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June 07, 2012, 09:21:32 PM
 #71

AML/KYC are regulations enforceable by various governmental agencies, amirite?

Yes.  Primarily AUSTRAC.  There's a positive obligation to comply with the requirements of the AML/CTF Act and the Rules Instrument - which means that it's mandatory for services to whom the Act and Rules apply to take certain kinds of actions and report certain matters without any request from AUSTRAC being required.  They are additionally required under the Act to co-operate with "requests" from AUSTRAC - AUSTRAC does not require a court order to compel such co-operation as their authority is written into the Act and non-co-operation is an offence.  Information obtained by AUSTRAC may form the basis of criminal prosecutions by other agencies.

Under the Act "tipping off" is an offence.  A reporting entity must conduct ongoing customer due diligence and apply enhanced know your customer requirements if "suspicious" circumstances a rise, but it is an offence to disclose to a customer that a Suspicious Matters Report has been filed with AUSTRAC.  Requiring additional identification and proof of control of the funding account does not count as "tipping off" and neither does asking the customer about the source and destination of funds (in fact verifying these as legitimate can be a requirement of OCDD under certain circumstances).

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They should have stated a notarised ID was required from the jump.

It probably wasn't required from the jump.  There's a minimum amount of KYC information which must be collected from all customers but all sorts of things can trigger the requirement to obtain additional information/proof of identity etc.  While many large financial institutions continue to use the 100 points ID system - it was mandatory at one point and their systems are already set up for it - many smaller organisations only apply enhanced KYC protocols when the need arises because it's a large administrative burden.  Where a customer fits on the risk matrix can change with a single transaction, and when it changes different requirements apply.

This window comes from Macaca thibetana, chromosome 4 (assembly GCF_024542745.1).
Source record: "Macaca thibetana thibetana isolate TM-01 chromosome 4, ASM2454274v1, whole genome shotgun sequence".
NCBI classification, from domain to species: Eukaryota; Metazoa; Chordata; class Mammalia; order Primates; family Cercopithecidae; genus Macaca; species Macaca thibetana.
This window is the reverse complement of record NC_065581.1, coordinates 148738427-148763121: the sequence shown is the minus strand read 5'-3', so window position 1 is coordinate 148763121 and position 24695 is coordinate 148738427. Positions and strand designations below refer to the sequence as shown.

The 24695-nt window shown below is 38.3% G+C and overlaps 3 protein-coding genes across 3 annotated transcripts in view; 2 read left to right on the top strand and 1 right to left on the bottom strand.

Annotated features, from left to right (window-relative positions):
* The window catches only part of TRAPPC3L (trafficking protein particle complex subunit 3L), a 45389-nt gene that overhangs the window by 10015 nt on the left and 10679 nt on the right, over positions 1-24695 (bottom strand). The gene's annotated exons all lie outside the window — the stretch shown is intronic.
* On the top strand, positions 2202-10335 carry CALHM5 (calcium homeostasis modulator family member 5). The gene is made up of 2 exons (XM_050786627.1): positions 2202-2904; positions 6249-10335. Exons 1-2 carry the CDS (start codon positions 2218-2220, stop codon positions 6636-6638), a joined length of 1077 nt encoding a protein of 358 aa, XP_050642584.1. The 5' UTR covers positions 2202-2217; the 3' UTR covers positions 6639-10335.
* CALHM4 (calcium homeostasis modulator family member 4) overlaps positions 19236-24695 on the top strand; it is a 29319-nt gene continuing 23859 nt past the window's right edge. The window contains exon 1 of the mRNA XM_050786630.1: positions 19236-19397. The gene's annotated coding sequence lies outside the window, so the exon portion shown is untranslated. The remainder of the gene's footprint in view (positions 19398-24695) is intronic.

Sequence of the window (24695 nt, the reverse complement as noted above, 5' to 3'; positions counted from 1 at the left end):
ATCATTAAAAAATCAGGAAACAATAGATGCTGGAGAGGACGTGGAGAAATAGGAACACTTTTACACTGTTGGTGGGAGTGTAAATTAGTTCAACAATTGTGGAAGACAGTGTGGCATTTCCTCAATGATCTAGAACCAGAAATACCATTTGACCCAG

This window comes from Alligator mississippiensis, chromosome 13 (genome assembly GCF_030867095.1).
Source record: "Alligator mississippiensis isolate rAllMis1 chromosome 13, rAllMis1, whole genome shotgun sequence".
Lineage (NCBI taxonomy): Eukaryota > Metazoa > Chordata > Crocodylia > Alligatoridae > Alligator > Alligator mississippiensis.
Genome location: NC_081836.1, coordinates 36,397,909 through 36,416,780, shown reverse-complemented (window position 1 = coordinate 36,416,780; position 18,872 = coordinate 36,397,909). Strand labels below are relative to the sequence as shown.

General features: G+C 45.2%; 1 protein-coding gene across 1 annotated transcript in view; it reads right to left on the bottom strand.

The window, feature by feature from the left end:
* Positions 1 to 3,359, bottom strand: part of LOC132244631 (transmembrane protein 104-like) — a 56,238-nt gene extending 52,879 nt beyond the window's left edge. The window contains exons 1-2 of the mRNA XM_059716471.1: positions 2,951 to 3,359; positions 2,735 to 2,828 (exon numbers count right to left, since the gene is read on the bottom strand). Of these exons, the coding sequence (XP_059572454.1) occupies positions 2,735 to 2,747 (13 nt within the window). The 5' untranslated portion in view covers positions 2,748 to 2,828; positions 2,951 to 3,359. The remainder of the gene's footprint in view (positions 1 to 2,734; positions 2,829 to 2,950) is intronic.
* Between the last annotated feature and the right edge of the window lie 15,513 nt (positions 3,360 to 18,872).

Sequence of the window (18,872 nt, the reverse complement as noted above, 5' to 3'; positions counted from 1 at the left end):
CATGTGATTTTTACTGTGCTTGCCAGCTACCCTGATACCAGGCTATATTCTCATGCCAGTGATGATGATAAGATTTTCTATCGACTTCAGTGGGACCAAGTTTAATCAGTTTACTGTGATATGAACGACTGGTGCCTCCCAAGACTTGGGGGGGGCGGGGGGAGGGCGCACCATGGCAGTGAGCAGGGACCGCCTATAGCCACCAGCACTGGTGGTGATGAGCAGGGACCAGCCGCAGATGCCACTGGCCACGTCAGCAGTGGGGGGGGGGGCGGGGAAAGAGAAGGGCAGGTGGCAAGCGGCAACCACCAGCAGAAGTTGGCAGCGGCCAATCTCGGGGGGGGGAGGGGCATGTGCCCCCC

All I can say is that this is Bitcoin. I don't believe it until I see six confirmations.
PatrickHarnett
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June 07, 2012, 09:34:41 PM
 #72

Having been subject of a money laundering inquiry from a bank previously, subscribing.  Helped that one of the people I was working with was the ex-boss of the head of currency that had manually held up the transaction.
EhVedadoOAnonimato
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June 07, 2012, 09:48:07 PM
 #73

This also raises question - is it possible to trust using bitcoin exchange 3-rd parties that aggregate clients money ... or bitcoin exchanges should be done more in p2p manner, making p2p transactions between persons

I prefer the latter. Not for the reasons you said in your original msg, but to avoid things like what we see in this thread (submitting personal data, account seizures and freezings, lack of privacy, government interference, taxes, tainting of coins etc etc).

I understand some people need the liquidity, and perhaps can't afford to search for a trustworthy trader every time they need to trade. But if you don't have such needs, then avoid escrowed exchanges and go person-to-person.
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June 07, 2012, 09:49:43 PM
 #74

Dude.. return his coins!!! Don't you understand this will ruin your business if not solved immediately..
First he was a trusted customer, and then you come up with a story about his IDs..Huh How could you then transfer money to him in first case??
How can you say those bitcoins are stolen??? prove it! I thought bitcoin is anonymous... Correct me if wrong...
And like some one said before... You are not the bitcoin police... Return the money.


EhVedadoOAnonimato